Saturday, 19 April 2014

Mindfulness for rifle shooters

You might think shooting to be a very unlikely sport for a yoga and meditation teacher, but there's been a very strong connection between the two in my life.

Back when I was at university, I was quite seriously into shooting – the variety where you're lying on your front with a target rifle, shooting at paper targets. I started off with an air rifle, then at university shooting .22 calibre (small-bore) rifles at distances of 25-50m, then quickly found it much more fun to shoot outdoors at targets between 300-900m away using 7.62mm (full-bore) rifles.

I remember reading a training manual just as I was getting going with it all, and it suggested that having a body-movement practice such as Alexander Technique, yoga, or Pilates would be extremely beneficial (as I've written about before). Target shooting is a surprisingly meditative sport, involving steadiness of the body, control of the breath, and a strong emphasis on rhythm and repetition – it was good advice!

So that's what got me into yoga in the first place.

And what goes around often comes around – last weekend I went down at the famous Bisley ranges in Surrey to give a workshop on mindfulness to the Great Britain full-bore rifle team.


Bisley range 600yds

GB rifle team in Australia 2011

To me, the application of mindfulness in shooting is obvious, and potentially incredibly useful. It can help us to stay focussed on the present moment and not worrying about the outcome of any shot; it can help develop the focus and concentration needed to perform; it can teach us how to enter that elusive flow state (or "the zone"; see my previous blog article on flow here); and it can help us manage the stress of a competition.

Millennia of evolution have hard-wired us humans to react to danger and stress in a very specific way. If we're walking in the hills and come across a wolf, or beating our way through the jungle and come across a tiger, the body responds by preparing us to either fight or run away (or sometimes to freeze/play dead). This is the famous fight or flight response.

The thing is, it doesn't matter whether it's something small (like missing the bus), something imagined (like being scared of the monster under the bed), or something big (like slipping off a cliff) – we react the same. The body diverts energy from our non-essential systems such as digestion and reproduction to our muscles, and releases adrenaline and cortisol (and other hormones) to help boost our energy, deal with possible inflammation and damage, and focus our concentration.

In an active sport, running around or shouting can provide a good way of releasing all the extra energy and adrenaline that comes as a result of this stress response. However, in shooting you have to find a way to deal with it in a different way – there's no physical outlet. And that's where mindfulness can really help.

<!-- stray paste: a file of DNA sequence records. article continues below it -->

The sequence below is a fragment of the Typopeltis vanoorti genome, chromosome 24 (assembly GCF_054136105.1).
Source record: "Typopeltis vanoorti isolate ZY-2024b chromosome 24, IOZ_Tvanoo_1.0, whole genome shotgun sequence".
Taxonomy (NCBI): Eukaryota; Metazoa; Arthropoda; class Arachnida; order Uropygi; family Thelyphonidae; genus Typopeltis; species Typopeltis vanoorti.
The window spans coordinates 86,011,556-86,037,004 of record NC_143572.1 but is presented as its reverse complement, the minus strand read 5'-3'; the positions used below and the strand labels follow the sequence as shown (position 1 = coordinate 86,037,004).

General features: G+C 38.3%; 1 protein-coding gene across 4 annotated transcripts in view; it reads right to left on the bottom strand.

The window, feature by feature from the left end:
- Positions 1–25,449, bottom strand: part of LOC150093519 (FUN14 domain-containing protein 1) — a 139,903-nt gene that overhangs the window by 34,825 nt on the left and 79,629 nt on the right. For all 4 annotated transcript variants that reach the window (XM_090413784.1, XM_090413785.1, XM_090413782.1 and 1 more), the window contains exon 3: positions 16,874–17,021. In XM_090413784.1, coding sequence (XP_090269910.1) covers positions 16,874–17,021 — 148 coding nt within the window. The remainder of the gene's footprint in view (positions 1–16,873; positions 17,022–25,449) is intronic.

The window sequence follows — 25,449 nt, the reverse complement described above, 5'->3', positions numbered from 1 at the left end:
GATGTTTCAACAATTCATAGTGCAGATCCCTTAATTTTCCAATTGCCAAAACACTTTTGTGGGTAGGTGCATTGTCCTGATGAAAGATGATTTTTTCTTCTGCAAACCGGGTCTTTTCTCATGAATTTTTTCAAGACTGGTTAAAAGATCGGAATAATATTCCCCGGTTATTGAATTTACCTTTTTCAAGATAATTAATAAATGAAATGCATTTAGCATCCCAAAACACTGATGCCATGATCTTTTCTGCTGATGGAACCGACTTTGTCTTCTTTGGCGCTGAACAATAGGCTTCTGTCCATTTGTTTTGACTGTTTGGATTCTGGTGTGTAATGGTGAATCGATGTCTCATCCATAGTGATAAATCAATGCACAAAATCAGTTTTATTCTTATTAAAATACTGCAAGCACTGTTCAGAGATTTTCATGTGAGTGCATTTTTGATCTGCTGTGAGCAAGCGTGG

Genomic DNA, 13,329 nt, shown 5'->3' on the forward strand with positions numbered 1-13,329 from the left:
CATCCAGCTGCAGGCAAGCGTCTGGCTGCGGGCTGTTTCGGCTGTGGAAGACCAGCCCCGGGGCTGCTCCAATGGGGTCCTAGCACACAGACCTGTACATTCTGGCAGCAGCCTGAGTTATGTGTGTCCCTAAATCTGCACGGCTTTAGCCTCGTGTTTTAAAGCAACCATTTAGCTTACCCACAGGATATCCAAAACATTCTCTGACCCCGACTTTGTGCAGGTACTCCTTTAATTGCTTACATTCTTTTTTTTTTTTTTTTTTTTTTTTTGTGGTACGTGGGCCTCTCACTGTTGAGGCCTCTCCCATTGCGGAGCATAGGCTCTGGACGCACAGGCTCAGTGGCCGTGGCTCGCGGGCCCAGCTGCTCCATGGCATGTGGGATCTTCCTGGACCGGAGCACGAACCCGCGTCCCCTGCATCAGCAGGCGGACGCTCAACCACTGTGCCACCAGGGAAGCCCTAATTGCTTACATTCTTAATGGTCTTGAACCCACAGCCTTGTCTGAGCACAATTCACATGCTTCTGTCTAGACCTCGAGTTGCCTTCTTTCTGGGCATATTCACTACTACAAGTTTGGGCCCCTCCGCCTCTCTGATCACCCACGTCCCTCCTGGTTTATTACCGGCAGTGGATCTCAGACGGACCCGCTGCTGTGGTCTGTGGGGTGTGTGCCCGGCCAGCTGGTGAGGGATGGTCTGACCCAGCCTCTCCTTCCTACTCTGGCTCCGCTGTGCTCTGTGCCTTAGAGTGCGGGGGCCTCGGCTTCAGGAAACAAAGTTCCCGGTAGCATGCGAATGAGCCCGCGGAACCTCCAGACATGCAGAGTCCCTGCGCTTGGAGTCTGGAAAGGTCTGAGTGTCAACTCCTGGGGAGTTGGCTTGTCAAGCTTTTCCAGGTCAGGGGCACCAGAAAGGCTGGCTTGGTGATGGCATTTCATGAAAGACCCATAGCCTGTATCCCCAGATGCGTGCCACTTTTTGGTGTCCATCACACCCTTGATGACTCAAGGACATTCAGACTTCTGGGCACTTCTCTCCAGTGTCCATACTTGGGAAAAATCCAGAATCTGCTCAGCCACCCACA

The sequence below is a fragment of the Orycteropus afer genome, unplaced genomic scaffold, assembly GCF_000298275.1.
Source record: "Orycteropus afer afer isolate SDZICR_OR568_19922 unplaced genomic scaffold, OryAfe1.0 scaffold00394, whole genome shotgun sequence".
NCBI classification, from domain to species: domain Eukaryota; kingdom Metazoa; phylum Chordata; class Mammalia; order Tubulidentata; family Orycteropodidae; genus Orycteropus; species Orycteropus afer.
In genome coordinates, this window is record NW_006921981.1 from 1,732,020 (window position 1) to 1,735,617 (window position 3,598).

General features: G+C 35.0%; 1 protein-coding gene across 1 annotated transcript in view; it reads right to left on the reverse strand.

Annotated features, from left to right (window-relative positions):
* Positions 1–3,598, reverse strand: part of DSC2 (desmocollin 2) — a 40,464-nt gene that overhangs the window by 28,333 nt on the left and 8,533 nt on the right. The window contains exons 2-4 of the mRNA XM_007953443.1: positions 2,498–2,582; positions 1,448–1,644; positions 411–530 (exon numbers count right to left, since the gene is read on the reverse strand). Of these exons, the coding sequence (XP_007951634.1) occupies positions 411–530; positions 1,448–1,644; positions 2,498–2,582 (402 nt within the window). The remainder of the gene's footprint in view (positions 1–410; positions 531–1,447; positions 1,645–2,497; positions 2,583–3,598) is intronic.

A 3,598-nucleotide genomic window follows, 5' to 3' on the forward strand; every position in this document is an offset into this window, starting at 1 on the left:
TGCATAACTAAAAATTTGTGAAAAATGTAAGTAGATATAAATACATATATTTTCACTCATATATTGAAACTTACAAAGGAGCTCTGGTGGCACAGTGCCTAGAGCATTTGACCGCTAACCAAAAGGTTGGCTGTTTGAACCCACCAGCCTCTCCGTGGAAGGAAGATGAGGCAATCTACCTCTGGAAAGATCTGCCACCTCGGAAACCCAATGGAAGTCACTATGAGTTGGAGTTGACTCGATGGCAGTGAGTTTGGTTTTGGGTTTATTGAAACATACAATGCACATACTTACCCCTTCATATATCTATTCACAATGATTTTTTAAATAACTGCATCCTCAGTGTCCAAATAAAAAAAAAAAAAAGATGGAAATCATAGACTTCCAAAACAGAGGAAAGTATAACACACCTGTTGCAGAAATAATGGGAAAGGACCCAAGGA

Now, traditional sports psychology approaches such as goal setting, positive self-talk, or visualisation all aim to optimise performance by controlling the internal, mental factors that affect performance. They're control-based techniques. However, despite their wide-spread use and popularity, research has found (at best) inconsistent results for these approaches.

In recent years there have been a number of suggestions in the scientific literature (e.g. Gardner and Moore 2004) saying that "rather than trying to control internal phenomena, it's better for athletes to develop skills in present-moment awareness and acceptance."


"[These] control-based approaches may inadvertently result in excessive cognitive brain activity [that] prevent you from automatically engaging your previously developed athletic skills, to appropriately respond to environmental cues, and to maintain task-relevant focus."

And sports coaches often talk about the importance of being in the present moment, focussing on process rather than outcome, letting go of the uncontrollable, significance of letting go of memories of shots, staying in the present, accepting whatever happens without judgment, looking for rhythm in the game, etc, etc.

All these things precisely describe the practice of mindfulness! As opposed to control, mindfulness is a "letting-go-based technique".

As I always say to people, mindfulness isn't something alien to us. We are all mindful, to a lesser or greater extent, every day. The thing is, not everyone is aware how useful it is to be mindful. And once you realise it's effectiveness, how can we then learn how to be more mindful?

What I teach are tried and tested techniques for learning how to become more mindful. A nice, simple, and accessible place to start is by practising this short 3-minute meditation. Try doing it every day (or more) and you'll soon start feeling the benefits. That's what I suggested to the shooting team, so we'll see how they get on!

And if you end up using this 3-minute meditation, let me know how you get on by commenting below.

2 comments:

  1. Get in touch with Mariette Jansen, one of the most popular names when it comes to learning Mindfulness in Surrey

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